Search Images Maps Play YouTube News Gmail Drive More »
Sign in
Screen reader users: click this link for accessible mode. Accessible mode has the same essential features but works better with your reader.


  1. Advanced Patent Search
Publication numberUS2695699 A
Publication typeGrant
Publication dateNov 30, 1954
Filing dateJan 22, 1949
Priority dateJan 27, 1948
Publication numberUS 2695699 A, US 2695699A, US-A-2695699, US2695699 A, US2695699A
InventorsHugo Lindblom Nils, Valdemar Stille Gunnar
Original AssigneeStockholms Bageriaktiebolag
Export CitationBiBTeX, EndNote, RefMan
External Links: USPTO, USPTO Assignment, Espacenet
Distributing apparatus
US 2695699 A
Abstract  available in
Previous page
Next page
Claims  available in
Description  (OCR text may contain errors)

Nov. 30, 1954 G. v. sTlLLE ETAL 2,595,699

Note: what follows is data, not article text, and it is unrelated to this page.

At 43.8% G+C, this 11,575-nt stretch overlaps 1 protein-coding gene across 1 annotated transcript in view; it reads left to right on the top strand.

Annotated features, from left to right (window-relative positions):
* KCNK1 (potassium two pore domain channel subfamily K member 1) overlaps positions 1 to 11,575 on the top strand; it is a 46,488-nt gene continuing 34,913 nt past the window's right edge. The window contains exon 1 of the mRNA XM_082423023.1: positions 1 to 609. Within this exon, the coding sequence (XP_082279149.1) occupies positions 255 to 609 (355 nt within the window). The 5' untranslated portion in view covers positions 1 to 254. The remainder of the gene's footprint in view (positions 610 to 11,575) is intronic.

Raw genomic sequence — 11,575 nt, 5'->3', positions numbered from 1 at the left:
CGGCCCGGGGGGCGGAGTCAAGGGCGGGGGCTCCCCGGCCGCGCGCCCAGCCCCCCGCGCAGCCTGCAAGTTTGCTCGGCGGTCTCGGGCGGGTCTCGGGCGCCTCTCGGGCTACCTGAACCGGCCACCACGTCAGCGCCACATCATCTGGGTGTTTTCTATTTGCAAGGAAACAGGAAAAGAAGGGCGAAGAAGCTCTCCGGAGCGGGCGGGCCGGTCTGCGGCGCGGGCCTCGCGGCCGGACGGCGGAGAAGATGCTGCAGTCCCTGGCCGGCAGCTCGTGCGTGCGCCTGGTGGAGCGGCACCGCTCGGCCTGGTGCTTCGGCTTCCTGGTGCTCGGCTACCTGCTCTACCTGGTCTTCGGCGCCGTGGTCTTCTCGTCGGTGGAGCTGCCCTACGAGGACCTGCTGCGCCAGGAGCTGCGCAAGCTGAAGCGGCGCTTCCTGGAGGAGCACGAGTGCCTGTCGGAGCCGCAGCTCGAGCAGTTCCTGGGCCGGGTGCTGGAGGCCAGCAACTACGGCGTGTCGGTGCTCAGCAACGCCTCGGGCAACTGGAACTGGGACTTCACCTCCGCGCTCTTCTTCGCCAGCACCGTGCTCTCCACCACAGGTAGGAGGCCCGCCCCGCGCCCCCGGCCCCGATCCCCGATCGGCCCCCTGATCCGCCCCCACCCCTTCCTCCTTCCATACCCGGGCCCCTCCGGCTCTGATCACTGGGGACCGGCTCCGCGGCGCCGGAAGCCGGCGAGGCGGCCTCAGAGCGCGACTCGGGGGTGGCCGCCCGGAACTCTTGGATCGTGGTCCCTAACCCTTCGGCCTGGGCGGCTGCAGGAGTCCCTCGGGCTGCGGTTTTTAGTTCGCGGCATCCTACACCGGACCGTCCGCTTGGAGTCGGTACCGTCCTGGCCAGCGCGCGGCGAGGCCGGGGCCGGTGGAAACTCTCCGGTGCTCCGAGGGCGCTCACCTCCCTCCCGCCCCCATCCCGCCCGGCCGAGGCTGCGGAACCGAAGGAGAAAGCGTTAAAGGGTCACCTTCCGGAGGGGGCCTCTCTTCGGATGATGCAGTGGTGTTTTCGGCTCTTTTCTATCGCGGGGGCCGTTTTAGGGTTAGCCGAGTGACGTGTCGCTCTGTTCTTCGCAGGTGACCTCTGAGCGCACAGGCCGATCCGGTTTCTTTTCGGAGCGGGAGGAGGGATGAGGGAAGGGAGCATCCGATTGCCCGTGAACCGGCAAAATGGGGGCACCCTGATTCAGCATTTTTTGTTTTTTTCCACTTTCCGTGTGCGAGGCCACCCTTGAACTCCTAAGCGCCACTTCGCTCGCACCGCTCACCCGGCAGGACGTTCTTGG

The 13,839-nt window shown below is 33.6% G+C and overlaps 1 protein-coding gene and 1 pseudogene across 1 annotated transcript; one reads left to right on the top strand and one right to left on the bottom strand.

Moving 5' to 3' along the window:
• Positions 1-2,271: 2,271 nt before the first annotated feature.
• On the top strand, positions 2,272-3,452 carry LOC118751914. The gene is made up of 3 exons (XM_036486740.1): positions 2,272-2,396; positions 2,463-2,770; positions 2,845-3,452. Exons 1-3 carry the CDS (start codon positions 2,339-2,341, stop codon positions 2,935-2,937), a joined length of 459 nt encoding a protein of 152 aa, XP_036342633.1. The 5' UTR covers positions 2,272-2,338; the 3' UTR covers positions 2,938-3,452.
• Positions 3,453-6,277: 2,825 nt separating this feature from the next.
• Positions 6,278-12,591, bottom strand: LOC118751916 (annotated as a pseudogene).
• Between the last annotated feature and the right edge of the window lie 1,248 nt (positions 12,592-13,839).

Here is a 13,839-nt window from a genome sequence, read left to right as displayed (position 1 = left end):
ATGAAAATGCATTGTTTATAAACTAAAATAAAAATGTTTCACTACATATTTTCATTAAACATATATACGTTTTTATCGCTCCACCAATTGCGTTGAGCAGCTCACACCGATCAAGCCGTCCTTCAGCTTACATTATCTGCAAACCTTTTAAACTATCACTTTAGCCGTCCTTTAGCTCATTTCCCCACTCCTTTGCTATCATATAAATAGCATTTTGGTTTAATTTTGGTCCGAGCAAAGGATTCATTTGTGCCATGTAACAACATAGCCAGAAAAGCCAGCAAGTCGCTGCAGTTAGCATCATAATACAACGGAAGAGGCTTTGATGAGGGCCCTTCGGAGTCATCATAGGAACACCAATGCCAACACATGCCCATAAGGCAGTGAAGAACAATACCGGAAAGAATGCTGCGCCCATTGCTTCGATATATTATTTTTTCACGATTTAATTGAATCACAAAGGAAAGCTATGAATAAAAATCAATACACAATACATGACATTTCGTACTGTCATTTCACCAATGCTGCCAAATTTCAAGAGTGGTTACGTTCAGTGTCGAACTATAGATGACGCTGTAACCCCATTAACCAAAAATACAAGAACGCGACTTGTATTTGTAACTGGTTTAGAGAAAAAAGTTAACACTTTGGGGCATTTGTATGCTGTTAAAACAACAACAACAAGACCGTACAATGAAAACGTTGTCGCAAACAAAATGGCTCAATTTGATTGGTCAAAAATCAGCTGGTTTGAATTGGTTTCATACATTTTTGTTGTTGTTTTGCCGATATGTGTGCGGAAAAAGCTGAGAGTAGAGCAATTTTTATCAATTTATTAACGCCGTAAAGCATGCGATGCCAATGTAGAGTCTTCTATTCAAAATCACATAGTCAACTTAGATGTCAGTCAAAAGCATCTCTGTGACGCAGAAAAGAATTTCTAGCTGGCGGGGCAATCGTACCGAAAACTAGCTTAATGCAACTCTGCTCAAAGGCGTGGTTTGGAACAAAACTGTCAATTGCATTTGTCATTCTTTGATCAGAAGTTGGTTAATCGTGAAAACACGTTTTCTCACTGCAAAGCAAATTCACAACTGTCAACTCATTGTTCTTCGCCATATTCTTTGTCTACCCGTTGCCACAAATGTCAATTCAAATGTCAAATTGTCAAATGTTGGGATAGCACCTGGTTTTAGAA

DISTRIBUTING APPARATUS Filed Jan. 22, 1949 2 Sheets-Sheet 2 m MKM Wwf@ United States Patent DISTRIBUTING APPARATUS Gunnar Valdemar Stille, Roslags-Nasby, and Nils Hugo i Lindblom, Stockholm, Sweden, assignors to Stockholms gagriaktiebolag, Stockholm, Sweden, a company of we en i Application January 22, 1949, Serial No. 72,154

Claims priority, application Sweden January 27, 1948 2 Claims. 198-19) The present invention relates to apparatus for the distribution of goods of different varieties which have to be distributed in determined diering numbers into Vseparate containers for transport. 'larly suited for the distribution of bakery goods which 1n large bakeries are often made in many diiferent vari` eties and then have to be transported as quickly as `possible to various shops, dierent numbers of the different varieties having to be sent to the shops. Hitherto the usual procedure was to place the containers in which the goods were to be transported upon trucks which were then run one after another to the positions where the various varieties of goods were taken out of the ovens, the required number of goods of the variety in question which were to be sent to the corresponding shop being counted out into each container at each place. The filled containers were then run away and loaded on to motor trucks. This system of distribution is, however, very slow and requires a large stal and is therefore expensive.